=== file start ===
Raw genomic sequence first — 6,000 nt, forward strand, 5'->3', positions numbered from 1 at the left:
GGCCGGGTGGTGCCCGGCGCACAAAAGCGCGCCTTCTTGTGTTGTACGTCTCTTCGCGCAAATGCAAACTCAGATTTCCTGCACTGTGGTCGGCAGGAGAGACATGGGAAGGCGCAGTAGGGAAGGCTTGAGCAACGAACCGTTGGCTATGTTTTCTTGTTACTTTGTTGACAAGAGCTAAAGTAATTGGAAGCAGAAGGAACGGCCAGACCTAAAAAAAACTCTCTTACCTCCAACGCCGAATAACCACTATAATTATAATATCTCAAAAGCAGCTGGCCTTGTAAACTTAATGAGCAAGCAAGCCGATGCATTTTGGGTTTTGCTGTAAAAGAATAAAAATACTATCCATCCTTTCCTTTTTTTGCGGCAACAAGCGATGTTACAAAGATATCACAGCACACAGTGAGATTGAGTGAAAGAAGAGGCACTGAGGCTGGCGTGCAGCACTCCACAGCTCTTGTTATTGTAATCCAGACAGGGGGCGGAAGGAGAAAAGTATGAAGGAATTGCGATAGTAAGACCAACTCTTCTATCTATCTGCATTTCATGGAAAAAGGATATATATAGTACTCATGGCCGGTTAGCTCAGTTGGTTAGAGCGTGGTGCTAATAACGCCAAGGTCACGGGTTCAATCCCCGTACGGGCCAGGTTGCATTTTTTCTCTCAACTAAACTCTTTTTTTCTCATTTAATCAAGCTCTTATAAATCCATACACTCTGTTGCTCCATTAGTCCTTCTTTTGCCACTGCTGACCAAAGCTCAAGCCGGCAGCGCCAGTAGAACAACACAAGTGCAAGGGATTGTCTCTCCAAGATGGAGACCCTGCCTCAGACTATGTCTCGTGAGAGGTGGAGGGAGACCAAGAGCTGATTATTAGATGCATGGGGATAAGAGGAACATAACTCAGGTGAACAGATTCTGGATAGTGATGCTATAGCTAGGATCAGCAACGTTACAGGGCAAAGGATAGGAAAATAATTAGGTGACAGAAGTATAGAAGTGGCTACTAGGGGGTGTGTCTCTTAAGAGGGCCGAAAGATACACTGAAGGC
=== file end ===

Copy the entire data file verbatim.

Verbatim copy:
Raw genomic sequence first — 6,000 nt, forward strand, 5'->3', positions numbered from 1 at the left:
GGCCGGGTGGTGCCCGGCGCACAAAAGCGCGCCTTCTTGTGTTGTACGTCTCTTCGCGCAAATGCAAACTCAGATTTCCTGCACTGTGGTCGGCAGGAGAGACATGGGAAGGCGCAGTAGGGAAGGCTTGAGCAACGAACCGTTGGCTATGTTTTCTTGTTACTTTGTTGACAAGAGCTAAAGTAATTGGAAGCAGAAGGAACGGCCAGACCTAAAAAAAACTCTCTTACCTCCAACGCCGAATAACCACTATAATTATAATATCTCAAAAGCAGCTGGCCTTGTAAACTTAATGAGCAAGCAAGCCGATGCATTTTGGGTTTTGCTGTAAAAGAATAAAAATACTATCCATCCTTTCCTTTTTTTGCGGCAACAAGCGATGTTACAAAGATATCACAGCACACAGTGAGATTGAGTGAAAGAAGAGGCACTGAGGCTGGCGTGCAGCACTCCACAGCTCTTGTTATTGTAATCCAGACAGGGGGCGGAAGGAGAAAAGTATGAAGGAATTGCGATAGTAAGACCAACTCTTCTATCTATCTGCATTTCATGGAAAAAGGATATATATAGTACTCATGGCCGGTTAGCTCAGTTGGTTAGAGCGTGGTGCTAATAACGCCAAGGTCACGGGTTCAATCCCCGTACGGGCCAGGTTGCATTTTTTCTCTCAACTAAACTCTTTTTTTCTCATTTAATCAAGCTCTTATAAATCCATACACTCTGTTGCTCCATTAGTCCTTCTTTTGCCACTGCTGACCAAAGCTCAAGCCGGCAGCGCCAGTAGAACAACACAAGTGCAAGGGATTGTCTCTCCAAGATGGAGACCCTGCCTCAGACTATGTCTCGTGAGAGGTGGAGGGAGACCAAGAGCTGATTATTAGATGCATGGGGATAAGAGGAACATAACTCAGGTGAACAGATTCTGGATAGTGATGCTATAGCTAGGATCAGCAACGTTACAGGGCAAAGGATAGGAAAATAATTAGGTGACAGAAGTATAGAAGTGGCTACTAGGGGGTGTGTCTCTTAAGAGGGCCGAAAGATACACTGAAGGC